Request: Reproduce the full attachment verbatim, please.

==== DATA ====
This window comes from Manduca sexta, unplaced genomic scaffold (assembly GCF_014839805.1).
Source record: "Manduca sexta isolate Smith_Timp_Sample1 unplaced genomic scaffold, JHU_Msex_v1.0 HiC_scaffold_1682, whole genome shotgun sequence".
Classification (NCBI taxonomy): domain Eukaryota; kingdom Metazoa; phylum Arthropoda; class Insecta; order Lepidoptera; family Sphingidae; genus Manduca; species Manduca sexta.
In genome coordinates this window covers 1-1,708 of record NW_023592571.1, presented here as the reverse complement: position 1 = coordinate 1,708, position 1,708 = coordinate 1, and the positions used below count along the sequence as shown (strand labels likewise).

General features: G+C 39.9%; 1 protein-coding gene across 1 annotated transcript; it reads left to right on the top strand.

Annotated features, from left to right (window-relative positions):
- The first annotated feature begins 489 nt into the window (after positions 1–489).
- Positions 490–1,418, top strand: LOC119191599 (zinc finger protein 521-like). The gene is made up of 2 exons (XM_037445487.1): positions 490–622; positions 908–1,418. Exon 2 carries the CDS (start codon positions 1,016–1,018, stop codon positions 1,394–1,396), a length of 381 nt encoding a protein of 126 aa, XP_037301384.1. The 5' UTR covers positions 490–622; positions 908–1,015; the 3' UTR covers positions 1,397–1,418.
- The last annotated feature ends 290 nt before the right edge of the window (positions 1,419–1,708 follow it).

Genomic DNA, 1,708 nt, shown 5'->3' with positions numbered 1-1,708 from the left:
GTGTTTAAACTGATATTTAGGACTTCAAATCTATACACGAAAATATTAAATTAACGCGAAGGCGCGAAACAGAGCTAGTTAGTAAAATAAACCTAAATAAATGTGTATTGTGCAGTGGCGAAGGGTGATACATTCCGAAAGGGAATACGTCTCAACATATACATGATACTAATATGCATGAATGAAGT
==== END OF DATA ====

This window comes from Manduca sexta, unplaced genomic scaffold (assembly GCF_014839805.1).
Source record: "Manduca sexta isolate Smith_Timp_Sample1 unplaced genomic scaffold, JHU_Msex_v1.0 HiC_scaffold_1682, whole genome shotgun sequence".
Classification (NCBI taxonomy): domain Eukaryota; kingdom Metazoa; phylum Arthropoda; class Insecta; order Lepidoptera; family Sphingidae; genus Manduca; species Manduca sexta.
In genome coordinates this window covers 1-1,708 of record NW_023592571.1, presented here as the reverse complement: position 1 = coordinate 1,708, position 1,708 = coordinate 1, and the positions used below count along the sequence as shown (strand labels likewise).

General features: G+C 39.9%; 1 protein-coding gene across 1 annotated transcript; it reads left to right on the top strand.

Annotated features, from left to right (window-relative positions):
- The first annotated feature begins 489 nt into the window (after positions 1–489).
- Positions 490–1,418, top strand: LOC119191599 (zinc finger protein 521-like). The gene is made up of 2 exons (XM_037445487.1): positions 490–622; positions 908–1,418. Exon 2 carries the CDS (start codon positions 1,016–1,018, stop codon positions 1,394–1,396), a length of 381 nt encoding a protein of 126 aa, XP_037301384.1. The 5' UTR covers positions 490–622; positions 908–1,015; the 3' UTR covers positions 1,397–1,418.
- The last annotated feature ends 290 nt before the right edge of the window (positions 1,419–1,708 follow it).

Genomic DNA, 1,708 nt, shown 5'->3' with positions numbered 1-1,708 from the left:
GTGTTTAAACTGATATTTAGGACTTCAAATCTATACACGAAAATATTAAATTAACGCGAAGGCGCGAAACAGAGCTAGTTAGTAAAATAAACCTAAATAAATGTGTATTGTGCAGTGGCGAAGGGTGATACATTCCGAAAGGGAATACGTCTCAACATATACATGATACTAATATGCATGAATGAAGT